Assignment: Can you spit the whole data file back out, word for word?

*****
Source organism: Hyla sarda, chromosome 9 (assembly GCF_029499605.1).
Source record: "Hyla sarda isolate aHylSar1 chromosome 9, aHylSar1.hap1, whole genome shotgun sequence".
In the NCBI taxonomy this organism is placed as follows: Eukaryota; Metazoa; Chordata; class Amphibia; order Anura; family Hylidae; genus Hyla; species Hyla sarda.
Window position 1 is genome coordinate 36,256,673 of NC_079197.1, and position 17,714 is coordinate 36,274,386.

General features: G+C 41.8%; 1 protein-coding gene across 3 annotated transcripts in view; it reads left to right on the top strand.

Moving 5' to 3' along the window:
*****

Source organism: Hyla sarda, chromosome 9 (assembly GCF_029499605.1).
Source record: "Hyla sarda isolate aHylSar1 chromosome 9, aHylSar1.hap1, whole genome shotgun sequence".
In the NCBI taxonomy this organism is placed as follows: Eukaryota; Metazoa; Chordata; class Amphibia; order Anura; family Hylidae; genus Hyla; species Hyla sarda.
Window position 1 is genome coordinate 36,256,673 of NC_079197.1, and position 17,714 is coordinate 36,274,386.

General features: G+C 41.8%; 1 protein-coding gene across 3 annotated transcripts in view; it reads left to right on the top strand.

Moving 5' to 3' along the window: